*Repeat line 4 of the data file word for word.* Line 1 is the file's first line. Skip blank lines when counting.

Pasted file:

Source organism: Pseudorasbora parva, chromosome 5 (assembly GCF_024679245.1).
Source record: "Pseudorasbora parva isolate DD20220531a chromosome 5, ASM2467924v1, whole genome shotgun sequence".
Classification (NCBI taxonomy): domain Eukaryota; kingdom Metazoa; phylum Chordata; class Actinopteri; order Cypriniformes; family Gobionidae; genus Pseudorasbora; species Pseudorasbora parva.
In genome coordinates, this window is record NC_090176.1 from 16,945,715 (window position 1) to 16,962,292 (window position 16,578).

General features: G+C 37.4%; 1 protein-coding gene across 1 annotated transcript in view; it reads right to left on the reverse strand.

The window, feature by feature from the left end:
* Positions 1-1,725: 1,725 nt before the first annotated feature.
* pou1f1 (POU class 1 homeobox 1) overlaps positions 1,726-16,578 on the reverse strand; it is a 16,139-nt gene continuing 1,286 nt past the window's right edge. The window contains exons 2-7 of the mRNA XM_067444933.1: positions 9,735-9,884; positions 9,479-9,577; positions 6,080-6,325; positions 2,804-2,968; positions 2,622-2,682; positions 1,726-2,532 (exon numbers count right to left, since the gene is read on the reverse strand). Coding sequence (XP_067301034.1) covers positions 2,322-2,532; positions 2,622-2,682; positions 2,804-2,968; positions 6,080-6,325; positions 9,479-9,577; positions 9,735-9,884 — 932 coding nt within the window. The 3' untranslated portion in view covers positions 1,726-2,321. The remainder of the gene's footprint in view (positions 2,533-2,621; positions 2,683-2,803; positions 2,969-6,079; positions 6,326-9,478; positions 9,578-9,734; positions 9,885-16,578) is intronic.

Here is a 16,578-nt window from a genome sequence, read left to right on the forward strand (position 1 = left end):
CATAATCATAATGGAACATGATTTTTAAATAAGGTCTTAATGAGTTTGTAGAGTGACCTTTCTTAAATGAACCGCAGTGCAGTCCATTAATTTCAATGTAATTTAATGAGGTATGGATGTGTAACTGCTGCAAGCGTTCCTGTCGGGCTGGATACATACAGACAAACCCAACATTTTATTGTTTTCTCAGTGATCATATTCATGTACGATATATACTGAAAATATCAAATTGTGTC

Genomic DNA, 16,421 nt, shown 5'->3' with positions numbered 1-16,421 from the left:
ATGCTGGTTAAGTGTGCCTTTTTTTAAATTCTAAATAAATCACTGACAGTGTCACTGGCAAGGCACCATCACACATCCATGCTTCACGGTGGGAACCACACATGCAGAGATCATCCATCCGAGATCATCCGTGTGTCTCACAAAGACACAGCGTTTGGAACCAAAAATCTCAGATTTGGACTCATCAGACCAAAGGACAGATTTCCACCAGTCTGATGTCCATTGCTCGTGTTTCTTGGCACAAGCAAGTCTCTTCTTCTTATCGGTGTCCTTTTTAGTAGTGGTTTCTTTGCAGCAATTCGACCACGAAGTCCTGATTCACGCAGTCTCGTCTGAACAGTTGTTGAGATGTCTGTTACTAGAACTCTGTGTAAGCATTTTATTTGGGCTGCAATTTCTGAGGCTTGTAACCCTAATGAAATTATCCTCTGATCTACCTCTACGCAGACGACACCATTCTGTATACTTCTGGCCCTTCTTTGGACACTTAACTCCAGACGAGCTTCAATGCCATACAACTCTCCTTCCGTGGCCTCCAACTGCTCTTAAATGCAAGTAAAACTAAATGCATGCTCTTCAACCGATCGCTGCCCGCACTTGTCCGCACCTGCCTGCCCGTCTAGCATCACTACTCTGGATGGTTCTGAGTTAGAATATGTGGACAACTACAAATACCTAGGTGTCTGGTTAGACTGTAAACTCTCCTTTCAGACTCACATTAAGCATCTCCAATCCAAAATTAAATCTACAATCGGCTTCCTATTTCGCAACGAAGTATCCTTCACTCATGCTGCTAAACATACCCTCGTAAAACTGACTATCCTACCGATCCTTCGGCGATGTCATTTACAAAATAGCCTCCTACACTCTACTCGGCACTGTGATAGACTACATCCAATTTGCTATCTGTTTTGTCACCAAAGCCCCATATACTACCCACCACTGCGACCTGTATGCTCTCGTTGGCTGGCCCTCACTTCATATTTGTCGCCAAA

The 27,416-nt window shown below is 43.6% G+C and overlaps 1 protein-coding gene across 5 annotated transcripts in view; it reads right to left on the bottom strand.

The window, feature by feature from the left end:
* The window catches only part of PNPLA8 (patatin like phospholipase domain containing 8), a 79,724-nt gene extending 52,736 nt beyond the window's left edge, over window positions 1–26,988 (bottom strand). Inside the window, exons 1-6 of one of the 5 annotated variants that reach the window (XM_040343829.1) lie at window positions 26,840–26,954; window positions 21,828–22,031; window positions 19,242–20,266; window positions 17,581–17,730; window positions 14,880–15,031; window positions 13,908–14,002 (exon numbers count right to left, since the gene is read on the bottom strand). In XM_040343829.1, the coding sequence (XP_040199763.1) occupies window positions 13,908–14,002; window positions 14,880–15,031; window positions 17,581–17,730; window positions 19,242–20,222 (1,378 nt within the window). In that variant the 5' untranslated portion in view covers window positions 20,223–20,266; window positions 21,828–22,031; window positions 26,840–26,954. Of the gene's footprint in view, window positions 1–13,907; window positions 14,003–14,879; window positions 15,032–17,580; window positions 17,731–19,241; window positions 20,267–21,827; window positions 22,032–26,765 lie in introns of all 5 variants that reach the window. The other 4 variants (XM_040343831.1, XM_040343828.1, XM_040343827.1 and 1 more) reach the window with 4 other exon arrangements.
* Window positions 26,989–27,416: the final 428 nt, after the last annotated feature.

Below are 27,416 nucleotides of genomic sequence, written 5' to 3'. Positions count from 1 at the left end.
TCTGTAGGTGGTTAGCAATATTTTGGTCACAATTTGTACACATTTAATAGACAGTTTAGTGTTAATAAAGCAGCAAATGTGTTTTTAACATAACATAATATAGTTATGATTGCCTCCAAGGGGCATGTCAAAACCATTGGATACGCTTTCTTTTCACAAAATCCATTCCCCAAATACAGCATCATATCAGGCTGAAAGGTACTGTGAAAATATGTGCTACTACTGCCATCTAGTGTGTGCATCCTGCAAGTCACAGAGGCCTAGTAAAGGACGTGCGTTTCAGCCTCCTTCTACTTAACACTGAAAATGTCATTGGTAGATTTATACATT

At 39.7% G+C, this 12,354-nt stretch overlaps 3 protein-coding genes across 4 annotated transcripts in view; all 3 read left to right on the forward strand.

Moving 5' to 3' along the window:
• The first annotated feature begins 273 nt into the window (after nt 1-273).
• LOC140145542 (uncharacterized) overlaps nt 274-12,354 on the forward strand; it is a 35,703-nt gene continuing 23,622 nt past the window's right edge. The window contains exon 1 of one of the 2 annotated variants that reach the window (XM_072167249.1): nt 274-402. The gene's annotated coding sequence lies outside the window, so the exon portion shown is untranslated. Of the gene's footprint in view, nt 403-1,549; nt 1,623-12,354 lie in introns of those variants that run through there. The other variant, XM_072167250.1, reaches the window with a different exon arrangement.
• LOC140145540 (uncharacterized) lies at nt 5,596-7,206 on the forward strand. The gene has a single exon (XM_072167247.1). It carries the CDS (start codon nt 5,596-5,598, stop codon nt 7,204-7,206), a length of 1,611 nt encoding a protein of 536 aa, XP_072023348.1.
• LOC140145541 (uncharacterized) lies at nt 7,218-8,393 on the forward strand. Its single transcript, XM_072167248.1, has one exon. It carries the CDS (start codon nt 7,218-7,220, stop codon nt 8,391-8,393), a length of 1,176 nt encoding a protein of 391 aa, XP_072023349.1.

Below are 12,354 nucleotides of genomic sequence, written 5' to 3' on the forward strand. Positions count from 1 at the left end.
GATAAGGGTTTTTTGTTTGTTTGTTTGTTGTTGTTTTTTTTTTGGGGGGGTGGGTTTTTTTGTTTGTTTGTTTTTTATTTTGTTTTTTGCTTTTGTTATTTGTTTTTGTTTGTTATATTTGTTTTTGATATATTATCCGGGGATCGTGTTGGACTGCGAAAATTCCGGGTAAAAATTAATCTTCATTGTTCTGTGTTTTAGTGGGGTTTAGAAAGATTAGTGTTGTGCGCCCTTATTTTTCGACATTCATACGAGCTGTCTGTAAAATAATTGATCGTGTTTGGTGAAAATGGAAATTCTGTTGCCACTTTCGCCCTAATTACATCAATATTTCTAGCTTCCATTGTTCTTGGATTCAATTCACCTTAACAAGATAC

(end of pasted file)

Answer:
In genome coordinates, this window is record NC_090176.1 from 16,945,715 (window position 1) to 16,962,292 (window position 16,578).